In the modern world there is much to be fearful of, changing technologies, the job market, war, politics and crime. Our bodies are programmed to respond to fear with ‘fight or flight’ mode, typically life endangering, perhaps an encounter with a saber-toothed tiger. But in the world we now live in we are constantly being bombarded with what Brian Massumi describes as ‘low-grade fears’(3). Is it possible that the accumulation and bombardment of ‘low-grade-fears’ has led to what has been dubbed ‘age of anxiety’.
Fear is all around us and is a concept that dictates many of or beliefs and ideologies. Fear mongering is one of the most powerful methods of control that exists. Fascism explicitly adopts the idea of ‘them and us’ using the concept of the other to install fear into mass population in order to offer a solution to empower the political party. This can be seen in cases such like Hitler’s Nazi party and mass genocide upon the Jews, the homosexual and people with disabilities. What’s quite shocking is the fact that we now live in the 21st century, surely by now we should have learnt from our previous mistakes and understand that the condemnation of an entire race or community is completely damaging, horrific and inhumane. In Europe and the West the political sphere is changing and far right political parties are still adopting this fear ideology. Hubbard in an article, ‘Fear and loathing at the multiplex: everyday anxiety in the post-industrial city’ summarises Sibley’s (1995) notes:
‘Powerful social groups seek to purify ‘their’ streets, making distinctions between Self and Other in the process. Indeed, this ‘exclusionary urge’ has been vividly demonstrated in the way that public urban spaces, often regarded as democratic and open, have become increasingly regulated so that groups and individuals whose lifestyles or appearance is viewed as potentially threatening have had their access to the city severely curtailed. As such, ‘Other’ populations (including the homeless, rowdy teenagers, asylum seekers, beggars, street prostitutes, the mentally ill and so on)’ (2003:61)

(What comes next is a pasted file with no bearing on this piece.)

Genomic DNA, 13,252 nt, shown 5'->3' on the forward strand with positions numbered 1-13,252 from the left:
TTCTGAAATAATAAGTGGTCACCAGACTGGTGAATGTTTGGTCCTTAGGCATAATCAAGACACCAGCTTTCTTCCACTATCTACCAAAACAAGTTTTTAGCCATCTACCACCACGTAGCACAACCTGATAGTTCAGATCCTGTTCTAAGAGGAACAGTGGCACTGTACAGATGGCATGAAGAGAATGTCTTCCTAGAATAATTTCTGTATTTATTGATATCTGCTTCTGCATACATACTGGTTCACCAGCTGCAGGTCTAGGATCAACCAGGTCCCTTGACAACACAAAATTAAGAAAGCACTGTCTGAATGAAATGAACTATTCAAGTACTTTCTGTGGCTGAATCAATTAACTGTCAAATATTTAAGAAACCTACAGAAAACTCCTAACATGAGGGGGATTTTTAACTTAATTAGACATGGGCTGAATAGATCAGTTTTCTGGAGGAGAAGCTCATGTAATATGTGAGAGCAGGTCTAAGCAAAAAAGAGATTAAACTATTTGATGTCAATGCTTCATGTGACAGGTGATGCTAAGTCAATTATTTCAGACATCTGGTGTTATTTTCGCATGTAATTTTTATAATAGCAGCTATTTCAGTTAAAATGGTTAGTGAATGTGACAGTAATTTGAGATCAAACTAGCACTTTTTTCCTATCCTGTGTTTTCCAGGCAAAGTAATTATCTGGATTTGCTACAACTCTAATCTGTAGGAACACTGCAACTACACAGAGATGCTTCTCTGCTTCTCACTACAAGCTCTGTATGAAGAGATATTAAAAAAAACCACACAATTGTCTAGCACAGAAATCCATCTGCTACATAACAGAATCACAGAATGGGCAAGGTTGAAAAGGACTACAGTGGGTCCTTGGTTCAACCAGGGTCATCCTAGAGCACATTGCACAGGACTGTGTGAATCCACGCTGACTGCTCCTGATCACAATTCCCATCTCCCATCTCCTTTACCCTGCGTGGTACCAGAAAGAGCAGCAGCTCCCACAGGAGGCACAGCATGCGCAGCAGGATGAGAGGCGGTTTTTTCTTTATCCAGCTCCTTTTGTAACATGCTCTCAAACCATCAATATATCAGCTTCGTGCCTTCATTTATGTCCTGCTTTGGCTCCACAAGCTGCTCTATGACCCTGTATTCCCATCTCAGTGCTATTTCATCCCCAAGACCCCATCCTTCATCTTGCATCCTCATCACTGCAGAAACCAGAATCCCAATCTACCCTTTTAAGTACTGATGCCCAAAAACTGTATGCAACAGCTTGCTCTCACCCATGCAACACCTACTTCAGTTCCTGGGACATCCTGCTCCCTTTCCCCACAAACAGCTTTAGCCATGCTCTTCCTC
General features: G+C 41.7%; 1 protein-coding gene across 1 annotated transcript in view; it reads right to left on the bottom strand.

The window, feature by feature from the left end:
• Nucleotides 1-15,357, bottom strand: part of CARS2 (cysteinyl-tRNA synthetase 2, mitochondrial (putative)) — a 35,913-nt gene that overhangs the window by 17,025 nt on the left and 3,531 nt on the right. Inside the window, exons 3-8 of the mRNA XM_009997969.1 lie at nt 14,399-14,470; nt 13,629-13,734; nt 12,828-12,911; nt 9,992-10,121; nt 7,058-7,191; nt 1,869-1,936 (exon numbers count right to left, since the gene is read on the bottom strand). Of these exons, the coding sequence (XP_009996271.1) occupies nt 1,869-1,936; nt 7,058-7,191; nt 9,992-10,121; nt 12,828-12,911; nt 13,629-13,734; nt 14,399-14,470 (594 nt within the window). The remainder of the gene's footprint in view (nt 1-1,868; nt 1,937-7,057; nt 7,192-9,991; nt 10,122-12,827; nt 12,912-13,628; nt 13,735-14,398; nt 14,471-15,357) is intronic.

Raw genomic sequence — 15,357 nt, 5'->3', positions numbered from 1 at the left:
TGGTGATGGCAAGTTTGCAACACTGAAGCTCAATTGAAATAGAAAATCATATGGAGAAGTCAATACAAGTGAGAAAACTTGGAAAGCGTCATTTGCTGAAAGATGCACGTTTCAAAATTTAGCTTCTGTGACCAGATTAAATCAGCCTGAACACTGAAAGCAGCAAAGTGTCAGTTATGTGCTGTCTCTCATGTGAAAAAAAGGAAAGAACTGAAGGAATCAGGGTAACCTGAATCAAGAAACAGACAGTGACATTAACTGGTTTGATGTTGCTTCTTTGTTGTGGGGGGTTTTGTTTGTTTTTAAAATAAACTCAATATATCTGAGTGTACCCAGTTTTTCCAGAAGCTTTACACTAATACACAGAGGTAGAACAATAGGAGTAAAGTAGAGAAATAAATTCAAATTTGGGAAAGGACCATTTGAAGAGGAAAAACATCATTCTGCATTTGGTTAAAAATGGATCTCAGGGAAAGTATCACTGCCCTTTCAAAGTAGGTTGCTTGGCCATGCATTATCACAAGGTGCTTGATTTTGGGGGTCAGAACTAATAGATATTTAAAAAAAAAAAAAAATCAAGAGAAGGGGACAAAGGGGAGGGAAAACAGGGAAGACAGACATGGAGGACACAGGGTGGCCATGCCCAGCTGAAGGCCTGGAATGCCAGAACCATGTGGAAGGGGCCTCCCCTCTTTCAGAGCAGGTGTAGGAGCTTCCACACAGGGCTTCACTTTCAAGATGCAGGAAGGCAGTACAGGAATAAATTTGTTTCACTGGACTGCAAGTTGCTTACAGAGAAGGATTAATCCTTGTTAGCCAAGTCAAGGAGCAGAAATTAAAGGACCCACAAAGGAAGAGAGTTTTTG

Today political party leaders such as Donald Trump, Marine Le Pen and even Nigel Farrage play on the fear of others to advance themselves in the political sphere. Donald Trump has been successful in his endeavour to ‘Make America great again’, using this rhetoric to imply that he has all the answers to take back the control of the country and concur terrorist organisations and put the people of his country as the main concern. There is one significant problem with this rhetoric, Trump claims to bring back economic growth to America by reintroducing more industrial jobs, this is so problematic due to the changing technologies of the world, physical industrial jobs just don’t exist in such huge quantities anymore due to the worldwide introduction of machines. The problem we have here is that, some far right thinkers are programmed to believe that immigrants or ‘the other’ are here to ‘steal’ jobs from nationals, thus striking more fear into the mass population. In reality people who come to western countries in search of a better life are more likely to take on jobs that are considered dissatisfactory to the majority of the population, for low wages and long hours. Political leaders like Trump place too much blame on the other when the issues are much more economic and in a globalized world this is sincerely problematic. This is particularly damaging to the identities of those that are being cast as the Other, in this case it would be important to talk about Muslims. With the fall of Catholicism, Islam is slowly becoming one of the biggest religion based communities in the world. Trump’s persistent demonization of Muslims because of small terrorist groups like ISIS and with executive actions like the Muslim travel ban is really problematic due to the mass media attention he receives. To quote Baumann, living in an age of uncertainty, ‘whatever happens in one place has a bearing on how people in all other places live, hope or expect to live.’ (2007:6).
One would hope that in more economically developed countries we would use this to help people in need, but with the Syrian refugee crisis it’s shocking and gut wrenching to know that services and privileges we have aren’t being shared out to people who need it most due to fear. In such a time of uncertainty we can only hope for progressive politics and acceptance which will overcome the fear of the unknown.
Bauman, Z. (2007) Liquid Times: Living in an Age of Uncertainty Cambridge: Polity Press
Hubbard, P. (2003) ‘Fear and loathing at the multiplex: everyday anxiety in the post-industrial city’. Capital & Class 27 (2)
Massumi, B. (ed.) (1993) The Politics of Everyday Fear, (University of Minnesota Press: Minneapolis).
May, R. (1950) The Meaning of Anxiety, (The Ronald Press Company: New York).